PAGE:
I'm trying to open 4 Terminal Windows at startup and I'm using the script below to do so. However, it's only opening 1 terminal Window instead of 4.

/bin/sh -c gnome-terminal; /bin/sh -c gnome-terminal; /bin/sh -c gnome-terminal; /bin/sh -c gnome-terminal

I'm running the script from within "Startup Applications". If I run the script manually from a Terminal Window it does open 4 Terminal Windows.

So here is my question. Why is the script only opening 1 windows from within the "Startup Applications" when it should be opening 4?

  • Vinnie, could you give some feedback on the answer(s)? Would be useful to understand what works for you. – Jacob Vlijm May 18 '15 at 16:01

You do not need /bin/sh -c if you are running it from script. Also, use & instead of ;, like so


gnome-terminal -t WINDOW-ONE &
gnome-terminal -t WINDOW-TWO &
gnome-terminal -t WINDOW-THREE &
gnome-terminal -t WINDOW-FOUR &

I believe the reason why it behaves like it does in your original script is because the shell is waiting for each line of script to complete first, so it is waiting for the first window to get done. With &, you disconnect gnome-terminal from script, and the script can go on to the next line. Hope that makes sense

  • I edited your answer to include your comment. All information should be in the answer itself, comments can be deleted without warning and are easy to miss. They should, ideally, only be used to request clarification. – terdon May 15 '15 at 17:37
  • @terdon thank you. I wasn't quite sure about the reason why Startup Applications behaves that way, so I posted it as comment. I'll delete the comment in a second, as it is already in the answer. Again, thank you for the edit – Sergiy Kolodyazhnyy May 15 '15 at 17:43
  • The & does not "disconnect" the gnome-terminal starting command from the running script in a way that if you abort the script (or if it runs in a terminal window close the terminal) the freshly opened gnome-terminal-windows will stay open. They are still child processes of the invoking script. The & just lets it run in background. If the script was run from a terminal, you would also see all outputs (stdout and stderr) of all child processes printed to the parent terminal with just an &. I don't know how Startup Apps handles this, so it might work, but you should mention that. – Byte Commander May 15 '15 at 18:37
  • @ByteCommander see, that's what I am also confused about. I know how & behaves in terminal , but I lack knowledge of terminology. – Sergiy Kolodyazhnyy May 15 '15 at 18:48
  • Thanks so much Serg for your answer, very much appreciated. When I run your script above manually it works fine Howerver I do not understand why when I call it from a script from the .bashrc file like: /home/vgerman/windowsopener instead of just opening the 4 windows it just keeps on opening windows one after another till I have to reboot the machine. Why it runs manually and when I try calling it from within /home/vgerman/.bashrc it does not work? – Vinnie German May 19 '15 at 21:07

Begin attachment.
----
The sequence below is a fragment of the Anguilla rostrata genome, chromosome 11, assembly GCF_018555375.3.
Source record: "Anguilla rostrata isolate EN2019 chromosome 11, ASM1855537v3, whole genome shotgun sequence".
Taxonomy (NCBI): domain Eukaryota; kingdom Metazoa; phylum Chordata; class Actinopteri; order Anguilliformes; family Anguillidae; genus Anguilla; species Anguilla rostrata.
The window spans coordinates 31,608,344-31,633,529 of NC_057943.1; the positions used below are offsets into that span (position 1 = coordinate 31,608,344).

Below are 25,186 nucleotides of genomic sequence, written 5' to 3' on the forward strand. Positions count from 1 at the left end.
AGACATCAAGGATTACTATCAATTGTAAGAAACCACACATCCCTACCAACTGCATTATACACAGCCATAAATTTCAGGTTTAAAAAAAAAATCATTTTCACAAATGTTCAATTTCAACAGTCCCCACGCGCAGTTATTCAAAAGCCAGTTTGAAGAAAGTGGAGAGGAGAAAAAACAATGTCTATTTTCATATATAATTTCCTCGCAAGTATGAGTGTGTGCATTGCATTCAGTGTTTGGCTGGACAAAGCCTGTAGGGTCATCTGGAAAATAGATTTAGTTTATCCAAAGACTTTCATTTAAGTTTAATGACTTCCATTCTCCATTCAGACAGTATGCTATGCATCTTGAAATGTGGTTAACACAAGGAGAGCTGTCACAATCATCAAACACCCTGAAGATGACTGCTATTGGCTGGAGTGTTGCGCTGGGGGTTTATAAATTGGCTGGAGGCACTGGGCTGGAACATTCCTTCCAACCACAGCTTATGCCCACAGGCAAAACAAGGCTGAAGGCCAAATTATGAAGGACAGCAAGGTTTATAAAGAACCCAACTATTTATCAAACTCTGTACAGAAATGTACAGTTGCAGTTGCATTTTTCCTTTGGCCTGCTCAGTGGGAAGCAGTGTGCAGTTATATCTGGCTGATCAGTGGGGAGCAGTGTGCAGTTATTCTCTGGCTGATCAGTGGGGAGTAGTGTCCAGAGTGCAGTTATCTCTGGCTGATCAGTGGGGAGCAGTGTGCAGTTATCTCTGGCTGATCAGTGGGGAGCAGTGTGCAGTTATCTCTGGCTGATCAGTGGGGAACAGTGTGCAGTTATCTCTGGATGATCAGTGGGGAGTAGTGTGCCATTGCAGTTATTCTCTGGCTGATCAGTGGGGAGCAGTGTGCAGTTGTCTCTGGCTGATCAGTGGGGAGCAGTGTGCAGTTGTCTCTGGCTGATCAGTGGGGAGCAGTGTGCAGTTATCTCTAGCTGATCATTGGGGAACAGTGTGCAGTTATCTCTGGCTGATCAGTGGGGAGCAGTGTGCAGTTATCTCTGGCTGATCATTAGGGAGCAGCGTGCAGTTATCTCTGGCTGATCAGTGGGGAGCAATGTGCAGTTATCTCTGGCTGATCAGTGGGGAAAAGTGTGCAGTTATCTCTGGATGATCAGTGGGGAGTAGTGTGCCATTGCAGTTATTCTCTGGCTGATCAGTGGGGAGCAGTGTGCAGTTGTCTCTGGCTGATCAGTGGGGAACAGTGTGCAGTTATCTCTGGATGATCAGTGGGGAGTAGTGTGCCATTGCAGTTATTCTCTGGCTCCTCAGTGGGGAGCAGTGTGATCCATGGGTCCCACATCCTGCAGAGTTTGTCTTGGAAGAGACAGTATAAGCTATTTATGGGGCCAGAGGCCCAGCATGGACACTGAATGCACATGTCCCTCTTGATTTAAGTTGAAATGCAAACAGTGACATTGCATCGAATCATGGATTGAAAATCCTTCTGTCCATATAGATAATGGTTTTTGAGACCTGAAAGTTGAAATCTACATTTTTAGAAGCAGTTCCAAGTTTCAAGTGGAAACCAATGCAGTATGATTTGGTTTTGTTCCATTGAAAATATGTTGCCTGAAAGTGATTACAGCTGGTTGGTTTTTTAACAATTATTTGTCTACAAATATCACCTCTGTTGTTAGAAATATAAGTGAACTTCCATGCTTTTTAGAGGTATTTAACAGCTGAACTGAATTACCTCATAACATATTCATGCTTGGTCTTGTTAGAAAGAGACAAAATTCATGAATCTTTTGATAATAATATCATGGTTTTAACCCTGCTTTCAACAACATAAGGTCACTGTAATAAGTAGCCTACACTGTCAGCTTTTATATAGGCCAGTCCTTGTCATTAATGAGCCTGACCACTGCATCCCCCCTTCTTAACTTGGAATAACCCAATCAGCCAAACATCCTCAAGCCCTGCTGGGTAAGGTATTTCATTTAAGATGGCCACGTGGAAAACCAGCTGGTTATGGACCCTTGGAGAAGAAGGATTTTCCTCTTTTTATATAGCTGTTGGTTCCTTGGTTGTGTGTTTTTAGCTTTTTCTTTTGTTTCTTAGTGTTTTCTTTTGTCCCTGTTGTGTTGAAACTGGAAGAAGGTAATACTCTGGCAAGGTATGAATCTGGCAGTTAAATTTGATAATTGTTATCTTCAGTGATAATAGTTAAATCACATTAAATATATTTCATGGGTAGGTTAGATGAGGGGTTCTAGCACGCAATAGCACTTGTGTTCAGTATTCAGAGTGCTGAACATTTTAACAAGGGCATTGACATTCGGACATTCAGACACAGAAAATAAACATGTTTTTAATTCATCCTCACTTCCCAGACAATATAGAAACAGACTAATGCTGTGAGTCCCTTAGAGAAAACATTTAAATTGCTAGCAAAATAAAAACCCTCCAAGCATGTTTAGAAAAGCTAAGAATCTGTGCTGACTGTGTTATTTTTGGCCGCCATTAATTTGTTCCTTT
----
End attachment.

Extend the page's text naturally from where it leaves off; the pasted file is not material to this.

No need to use a separate script to run four terminal windows on Startup

You do not need a separate script to open four gnome-terminal windows, you can simply combine them into one command, to be added to Startup Applications.

How to use complex commands in a .desktop file

When you add a command to Startup Applications, it actually creates a .desktop file in ~/.config/autostart, that runs your command on startup (actually log in). The syntax for complex commands to be used in a .desktop file is as follows:

/bin/bash -c "<complicated_command>"

However: You only need to use the /bin/bash -c a single time, so the complete command should look like:

/bin/bash -c "gnome-terminal&gnome-terminal&gnome-terminal&gnome-terminal"

Doing so, you do not need a separate script to do the job.

Chaining commands

Like already mentioned, you should chain the commands with a &, not with ;.

From man bash:

If a command is terminated by the control operator &, the shell executes the command in the background in a subshell. The shell does not wait for the command to finish, and the return status is 0. Commands separated by a ; are executed sequentially; the shell waits for each command to terminate in turn. The return status is the exit status of the last command executed.

  • Jacob, Thanks a lot for your explanation, very well detailed. I ended up using the Dash Home Startup applications and created the scripts to start those 4 windows automatically and it's working well. Thanks again. :) – Vinnie German May 19 '15 at 21:25
  • @VinnieGerman ???? Adding it to Startup Applications was already assumed, since that was the question to start with. However, as mentioned, you do not need to add a script to Startup Applications, just the single command in the answer: /bin/bash -c "gnome-terminal&gnome-terminal&gnome-terminal&gnome-terminal" – Jacob Vlijm May 20 '15 at 5:18

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